Warship is a duo featuring former members of metalcore stalwarts From Autumn to Ashes. Fran Mark handles the vocal and drumming duties while Rob Lauritsen plays guitar and bass. Their debut album Supply and Dependgets off to a rocky start with “Toil”. A decent, but not great, guitar riff is quickly followed by Mark’s screamed lyrics. His screaming voice is subpar to average at best, and was always one of his previous band’s biggest weaknesses. Sure, he can yell his head off, but there’s no power behind it; he just sounds like a regular guy shouting at the top of his lungs. There are people in heavy metal who can make this type of vocal compelling, but Mark is not one of them. Musically, the rest of “Toil” isn’t all that interesting. Second song “Profit Over People” is more of a hardcore track, although a melodic guitar line shows up in the chorus to make the piece slightly more interesting. But once again Mark’s shouted vocals do nothing in particular to help the song out.
At this point I was prepared for a long, boring slog through the rest of the album. But a funny thing happens on Supply and Depend‘s third song, “Wounded Paw”. Starting with a soft, mid-tempo guitar riff, Mark soon comes in with an above-average singing voice. Sure, he sounds slightly whiny, but it’s a big improvement over his earlier shouting, and the change of speed hints at a musical range that the first two songs did not. Ninety seconds in, the song accelerates into the same kind of metalcore as the first two tracks, but with more interesting guitar playing, and the song quickly settles back into its earlier, slower tempo. The end of the song, back at full speed, also features some interesting drumming from Mark, the first real spark of creativity he shows on the drums. Surprisingly, “Wounded Paw” is actually a pretty good song, and Warship has started to show some life.
Track four, “Where’s Your Leash” has a great, complicated guitar riff from Lauritsen, who complements himself nicely with a bassline that weaves around the guitar instead of just echoing it. Mark makes a good call by splitting the vocals between a sing-shout and outright shouting, and shows off some real chops on the drums throughout the song. Next, “Lousy Horoscope” borders on a power ballad, albeit with more of the dark feel of a band like Failure or A Perfect Circle. Mark’s singing is at its best so far here, and Warship make a canny choice to accelerate the song after three minutes with a great drum solo that drives the final 90 seconds of the tune. “We’ve Never Been Equal” shows off yet another side of the band, as Lauritsen creates a guitar riff that sounds straight out of the Queens of the Stone Age playbook.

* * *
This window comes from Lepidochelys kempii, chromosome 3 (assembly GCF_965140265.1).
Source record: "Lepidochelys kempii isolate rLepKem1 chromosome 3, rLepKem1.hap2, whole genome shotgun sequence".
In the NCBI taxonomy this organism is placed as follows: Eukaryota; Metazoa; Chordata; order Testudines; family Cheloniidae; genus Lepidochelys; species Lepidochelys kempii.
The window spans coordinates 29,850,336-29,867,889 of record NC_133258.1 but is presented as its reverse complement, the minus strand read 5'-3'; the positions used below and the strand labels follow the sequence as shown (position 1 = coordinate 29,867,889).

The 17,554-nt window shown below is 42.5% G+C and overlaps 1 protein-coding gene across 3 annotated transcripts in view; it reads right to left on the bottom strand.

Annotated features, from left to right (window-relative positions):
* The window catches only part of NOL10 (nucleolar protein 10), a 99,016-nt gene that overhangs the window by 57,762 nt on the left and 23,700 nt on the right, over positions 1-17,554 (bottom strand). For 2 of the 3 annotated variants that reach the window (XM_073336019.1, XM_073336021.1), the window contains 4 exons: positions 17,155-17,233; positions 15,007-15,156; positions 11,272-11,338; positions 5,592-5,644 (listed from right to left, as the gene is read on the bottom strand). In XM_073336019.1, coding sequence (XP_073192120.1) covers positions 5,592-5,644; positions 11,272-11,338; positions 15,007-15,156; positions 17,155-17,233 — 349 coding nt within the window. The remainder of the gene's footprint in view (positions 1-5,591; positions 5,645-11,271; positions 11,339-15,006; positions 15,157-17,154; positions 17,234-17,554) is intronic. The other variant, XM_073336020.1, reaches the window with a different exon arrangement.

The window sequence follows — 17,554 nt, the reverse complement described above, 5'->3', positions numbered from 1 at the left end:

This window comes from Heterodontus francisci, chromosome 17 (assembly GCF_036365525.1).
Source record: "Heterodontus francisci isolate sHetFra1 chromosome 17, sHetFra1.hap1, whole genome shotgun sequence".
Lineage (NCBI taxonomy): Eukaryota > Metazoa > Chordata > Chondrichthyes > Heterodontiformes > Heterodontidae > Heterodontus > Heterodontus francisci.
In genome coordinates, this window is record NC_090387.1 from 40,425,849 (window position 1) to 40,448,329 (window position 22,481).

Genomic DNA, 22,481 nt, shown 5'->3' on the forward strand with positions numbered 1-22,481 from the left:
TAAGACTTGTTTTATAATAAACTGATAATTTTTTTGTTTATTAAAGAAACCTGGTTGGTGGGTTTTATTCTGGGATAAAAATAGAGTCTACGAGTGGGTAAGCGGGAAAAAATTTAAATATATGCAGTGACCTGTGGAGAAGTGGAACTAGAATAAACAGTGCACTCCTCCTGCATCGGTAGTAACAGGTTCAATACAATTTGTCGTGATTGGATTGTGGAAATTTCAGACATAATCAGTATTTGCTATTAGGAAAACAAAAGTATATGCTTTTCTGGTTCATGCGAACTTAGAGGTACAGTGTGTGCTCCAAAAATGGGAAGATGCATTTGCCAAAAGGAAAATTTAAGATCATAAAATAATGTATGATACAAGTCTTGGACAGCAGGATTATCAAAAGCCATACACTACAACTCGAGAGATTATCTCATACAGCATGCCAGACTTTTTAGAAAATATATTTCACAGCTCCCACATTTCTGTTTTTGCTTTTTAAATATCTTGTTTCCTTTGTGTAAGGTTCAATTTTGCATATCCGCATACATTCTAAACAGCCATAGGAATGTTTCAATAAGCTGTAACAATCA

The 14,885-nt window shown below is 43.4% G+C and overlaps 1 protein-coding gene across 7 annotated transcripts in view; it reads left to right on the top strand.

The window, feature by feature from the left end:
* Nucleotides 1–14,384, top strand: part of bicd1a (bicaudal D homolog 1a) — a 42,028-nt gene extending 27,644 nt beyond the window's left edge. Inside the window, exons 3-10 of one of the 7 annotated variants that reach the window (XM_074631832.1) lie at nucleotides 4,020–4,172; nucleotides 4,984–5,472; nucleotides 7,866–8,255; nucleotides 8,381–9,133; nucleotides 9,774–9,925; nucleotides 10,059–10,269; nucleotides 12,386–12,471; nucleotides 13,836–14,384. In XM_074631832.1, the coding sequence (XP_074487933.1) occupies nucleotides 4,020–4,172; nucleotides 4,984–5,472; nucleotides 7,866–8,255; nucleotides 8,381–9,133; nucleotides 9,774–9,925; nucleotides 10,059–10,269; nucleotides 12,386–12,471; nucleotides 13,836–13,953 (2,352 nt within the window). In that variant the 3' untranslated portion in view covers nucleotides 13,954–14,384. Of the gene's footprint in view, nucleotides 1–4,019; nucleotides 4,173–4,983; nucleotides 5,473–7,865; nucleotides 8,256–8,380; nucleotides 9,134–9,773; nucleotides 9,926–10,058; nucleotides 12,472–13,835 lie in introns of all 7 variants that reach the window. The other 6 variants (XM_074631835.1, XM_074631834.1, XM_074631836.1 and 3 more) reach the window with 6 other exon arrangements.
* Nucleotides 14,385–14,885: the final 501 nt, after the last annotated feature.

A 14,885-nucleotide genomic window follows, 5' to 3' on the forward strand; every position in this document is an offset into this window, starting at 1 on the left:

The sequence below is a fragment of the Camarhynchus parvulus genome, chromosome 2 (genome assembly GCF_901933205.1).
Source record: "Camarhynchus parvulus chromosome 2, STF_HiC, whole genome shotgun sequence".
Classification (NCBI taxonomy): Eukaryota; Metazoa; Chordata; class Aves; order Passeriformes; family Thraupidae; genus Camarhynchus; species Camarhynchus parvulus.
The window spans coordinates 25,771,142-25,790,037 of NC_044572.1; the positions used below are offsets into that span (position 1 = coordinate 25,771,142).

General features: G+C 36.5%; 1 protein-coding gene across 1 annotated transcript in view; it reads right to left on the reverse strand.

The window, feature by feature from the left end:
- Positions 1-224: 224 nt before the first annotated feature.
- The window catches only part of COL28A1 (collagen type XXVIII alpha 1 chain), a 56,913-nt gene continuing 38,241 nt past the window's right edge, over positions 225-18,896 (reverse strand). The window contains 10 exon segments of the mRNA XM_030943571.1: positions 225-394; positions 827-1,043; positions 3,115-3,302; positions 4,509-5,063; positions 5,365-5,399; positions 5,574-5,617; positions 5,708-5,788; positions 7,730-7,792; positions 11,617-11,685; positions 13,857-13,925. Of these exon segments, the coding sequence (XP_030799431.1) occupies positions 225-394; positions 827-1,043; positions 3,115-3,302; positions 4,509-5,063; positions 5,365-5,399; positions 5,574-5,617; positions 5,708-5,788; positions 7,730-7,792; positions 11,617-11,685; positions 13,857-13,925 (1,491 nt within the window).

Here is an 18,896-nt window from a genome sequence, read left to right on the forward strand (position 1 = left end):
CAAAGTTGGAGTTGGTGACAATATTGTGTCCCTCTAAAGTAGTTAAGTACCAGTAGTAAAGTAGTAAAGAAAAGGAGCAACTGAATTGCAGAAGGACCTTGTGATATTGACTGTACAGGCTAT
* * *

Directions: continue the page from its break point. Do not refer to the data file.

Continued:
The remainder of the album’s ten songs returns somewhat to the earlier metalcore style of the beginning of the disc, but the band continues to throw musical curveballs. Mark’s shouting vocals are much more tolerable when he contrasts them with actual singing within the same song. He also shows a knack for the drums, locking in on some deep grooves with Lauritsen’s basslines and pounding the skins with real power while avoiding generic blast beats. Those basslines are also a subtle highlight of the album. Lauritsen’s knack for crafting bass parts that are distinct from his guitar playing gives the album a bit more pop than most metal records. Producer Andrew Schneider keeps the bass audible, but bubbling under the mix, resulting in a disc with significant low end.
Unfortunately, all of Lauritsen’s guitar leads and riffs aren’t winners, which keeps Supply and Depend from working all of the time. When he has a good one the songs become compelling. But when he has a miss on his hands, the duo tend to cover it by having Mark shout his way through the song. The album’s first two tracks suffer greatly from this tactic. Still, Warship recovers nicely from that shaky beginning to deliver a solid first album.
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// Sound Affects
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